Peripheral vascular disease involves blockages affecting the body’s lower extremities. These types of obstructions can cause serious circulatory complications – some of which can become fatal if left untreated. Intervention is necessary to prevent complications of peripheral vascular disease and the deterioration of the affected limb. Peripheral vascular intervention varies from patient to patient, with some achieving improvement using conservative treatments like medication and lifestyle modifications. Others require further treatment, such as angioplasty or peripheral artery bypass.
Did you know?
The signs of peripheral vascular disease are hard to miss. They are generally isolated to a single affected limb, though more than one limb may have blockages. Symptoms of a peripheral vascular disease may include muscle aches, numbness, tingling, changes to skin tone, changes in the temperature of the affected limb, and even wounds that do not heal as quickly as they should. If you are experiencing any of these symptoms, seek medical attention immediately.
Frequently Asked Questions
Am I a candidate for peripheral vascular intervention?
You may be a candidate for peripheral vascular intervention if you have been diagnosed with a peripheral vascular disease or arterial blockages in your legs. Your doctor may suggest peripheral vascular intervention to help you prevent the need for a future foot or leg amputation.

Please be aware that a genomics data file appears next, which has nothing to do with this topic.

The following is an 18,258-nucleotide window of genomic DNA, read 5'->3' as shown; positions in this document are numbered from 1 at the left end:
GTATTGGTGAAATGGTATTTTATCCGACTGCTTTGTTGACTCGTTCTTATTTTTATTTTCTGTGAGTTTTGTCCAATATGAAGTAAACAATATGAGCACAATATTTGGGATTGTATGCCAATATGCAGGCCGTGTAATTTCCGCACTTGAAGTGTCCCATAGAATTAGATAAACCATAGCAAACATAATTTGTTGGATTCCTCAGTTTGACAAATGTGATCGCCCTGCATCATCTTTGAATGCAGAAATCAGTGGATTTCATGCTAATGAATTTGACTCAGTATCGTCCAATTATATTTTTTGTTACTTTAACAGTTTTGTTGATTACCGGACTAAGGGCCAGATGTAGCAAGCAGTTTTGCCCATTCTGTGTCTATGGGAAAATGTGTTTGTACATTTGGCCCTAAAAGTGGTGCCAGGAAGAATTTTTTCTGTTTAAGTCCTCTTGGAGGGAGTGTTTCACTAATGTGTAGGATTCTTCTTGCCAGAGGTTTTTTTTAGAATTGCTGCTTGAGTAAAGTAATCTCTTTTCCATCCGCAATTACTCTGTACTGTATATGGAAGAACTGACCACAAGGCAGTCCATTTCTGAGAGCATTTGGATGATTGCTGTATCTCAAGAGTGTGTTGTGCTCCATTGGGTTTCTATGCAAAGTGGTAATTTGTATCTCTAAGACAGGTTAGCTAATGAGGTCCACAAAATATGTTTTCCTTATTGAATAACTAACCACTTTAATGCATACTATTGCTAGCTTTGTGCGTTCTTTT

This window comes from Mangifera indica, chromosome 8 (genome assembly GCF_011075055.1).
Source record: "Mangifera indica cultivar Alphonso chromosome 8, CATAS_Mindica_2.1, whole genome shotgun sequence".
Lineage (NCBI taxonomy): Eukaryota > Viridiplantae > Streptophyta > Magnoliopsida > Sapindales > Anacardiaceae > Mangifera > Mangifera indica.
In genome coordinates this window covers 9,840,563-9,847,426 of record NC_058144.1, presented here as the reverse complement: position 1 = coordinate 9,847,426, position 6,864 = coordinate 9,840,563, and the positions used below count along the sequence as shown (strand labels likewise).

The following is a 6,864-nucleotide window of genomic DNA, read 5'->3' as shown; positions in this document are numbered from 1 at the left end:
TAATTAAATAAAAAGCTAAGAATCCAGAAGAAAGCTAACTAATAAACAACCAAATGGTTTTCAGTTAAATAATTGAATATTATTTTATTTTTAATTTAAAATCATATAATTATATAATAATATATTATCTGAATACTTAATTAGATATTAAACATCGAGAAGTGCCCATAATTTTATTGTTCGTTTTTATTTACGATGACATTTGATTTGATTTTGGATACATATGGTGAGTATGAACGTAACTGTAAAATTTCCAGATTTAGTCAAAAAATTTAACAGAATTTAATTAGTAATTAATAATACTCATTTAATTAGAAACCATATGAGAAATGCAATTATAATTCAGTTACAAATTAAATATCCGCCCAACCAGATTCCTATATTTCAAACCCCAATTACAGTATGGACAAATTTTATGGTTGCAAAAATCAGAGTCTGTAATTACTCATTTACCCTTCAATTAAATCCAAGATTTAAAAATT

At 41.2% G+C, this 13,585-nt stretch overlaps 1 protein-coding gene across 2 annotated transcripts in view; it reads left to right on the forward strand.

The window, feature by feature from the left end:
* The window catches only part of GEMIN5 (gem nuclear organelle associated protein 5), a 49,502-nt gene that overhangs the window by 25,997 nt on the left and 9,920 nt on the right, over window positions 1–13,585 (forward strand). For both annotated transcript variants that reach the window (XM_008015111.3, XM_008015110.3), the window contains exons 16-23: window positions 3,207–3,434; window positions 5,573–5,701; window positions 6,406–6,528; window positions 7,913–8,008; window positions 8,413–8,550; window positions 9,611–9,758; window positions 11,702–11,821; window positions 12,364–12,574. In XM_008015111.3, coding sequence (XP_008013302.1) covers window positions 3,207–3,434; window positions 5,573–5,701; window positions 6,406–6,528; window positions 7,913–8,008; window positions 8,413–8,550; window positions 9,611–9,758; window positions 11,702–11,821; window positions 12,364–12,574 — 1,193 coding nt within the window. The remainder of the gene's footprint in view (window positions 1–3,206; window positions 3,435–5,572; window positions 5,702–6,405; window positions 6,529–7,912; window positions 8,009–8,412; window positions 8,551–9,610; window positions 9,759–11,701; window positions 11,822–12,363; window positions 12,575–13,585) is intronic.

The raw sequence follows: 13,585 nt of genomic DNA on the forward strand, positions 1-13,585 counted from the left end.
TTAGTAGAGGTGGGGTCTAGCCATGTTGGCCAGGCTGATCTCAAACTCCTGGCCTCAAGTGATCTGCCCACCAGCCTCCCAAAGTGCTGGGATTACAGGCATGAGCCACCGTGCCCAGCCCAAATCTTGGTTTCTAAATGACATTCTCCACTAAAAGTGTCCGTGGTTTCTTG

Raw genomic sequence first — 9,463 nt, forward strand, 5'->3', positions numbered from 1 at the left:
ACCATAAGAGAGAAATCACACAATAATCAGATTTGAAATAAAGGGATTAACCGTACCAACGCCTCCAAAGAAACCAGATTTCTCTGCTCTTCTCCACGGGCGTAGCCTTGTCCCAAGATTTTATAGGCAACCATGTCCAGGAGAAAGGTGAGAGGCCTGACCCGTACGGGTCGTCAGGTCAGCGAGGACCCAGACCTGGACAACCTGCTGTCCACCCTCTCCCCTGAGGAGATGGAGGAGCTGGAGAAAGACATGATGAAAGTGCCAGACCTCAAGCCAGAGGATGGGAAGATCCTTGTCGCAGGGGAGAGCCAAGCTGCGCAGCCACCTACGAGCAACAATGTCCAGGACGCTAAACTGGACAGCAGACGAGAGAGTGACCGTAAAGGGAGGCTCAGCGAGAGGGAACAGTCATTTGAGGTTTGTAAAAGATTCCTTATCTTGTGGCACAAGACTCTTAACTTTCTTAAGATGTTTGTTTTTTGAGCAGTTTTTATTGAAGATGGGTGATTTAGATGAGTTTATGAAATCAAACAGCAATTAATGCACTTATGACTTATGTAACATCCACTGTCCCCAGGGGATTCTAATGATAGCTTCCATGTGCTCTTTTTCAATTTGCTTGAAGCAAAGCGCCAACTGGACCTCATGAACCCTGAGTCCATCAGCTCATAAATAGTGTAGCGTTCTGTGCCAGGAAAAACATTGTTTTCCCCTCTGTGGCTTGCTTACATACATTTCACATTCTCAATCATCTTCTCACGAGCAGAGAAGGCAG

What should I expect during a peripheral vascular intervention?
In some cases, lifestyle modifications, exercise, and medications are enough to treat peripheral vascular disease. However, the most common type of peripheral vascular intervention is angioplasty and stenting. During this procedure, you will be sedated, but not under general anesthesia. A catheter (hollow tube) is inserted in to a tiny incision near the groin and threaded through the arteries inside the affected area. A balloon is inflated at the site of the blockage to move plaque into the wall of the artery. Finally, a stent is put in place to facilitate blood flow and prevent the blockage from returning.
Depending on your specific circumstances, your cardiologist may recommend any number of other peripheral vascular interventions. Examples include a catheter-directed thrombolysis, excimer laser therapy, and angiojet catheter thrombectomy. All of the procedures are designed to help prevent invasive surgeries and minimize patient recovery time.
Will I need to follow any special instructions following this procedure?
You may need to stay in the hospital for observation in the hours following an angioplasty. Your cardiologist will likely make dietary and exercise recommendations, and he or she may also prescribe medications for short or long-term use following a peripheral vascular intervention procedure.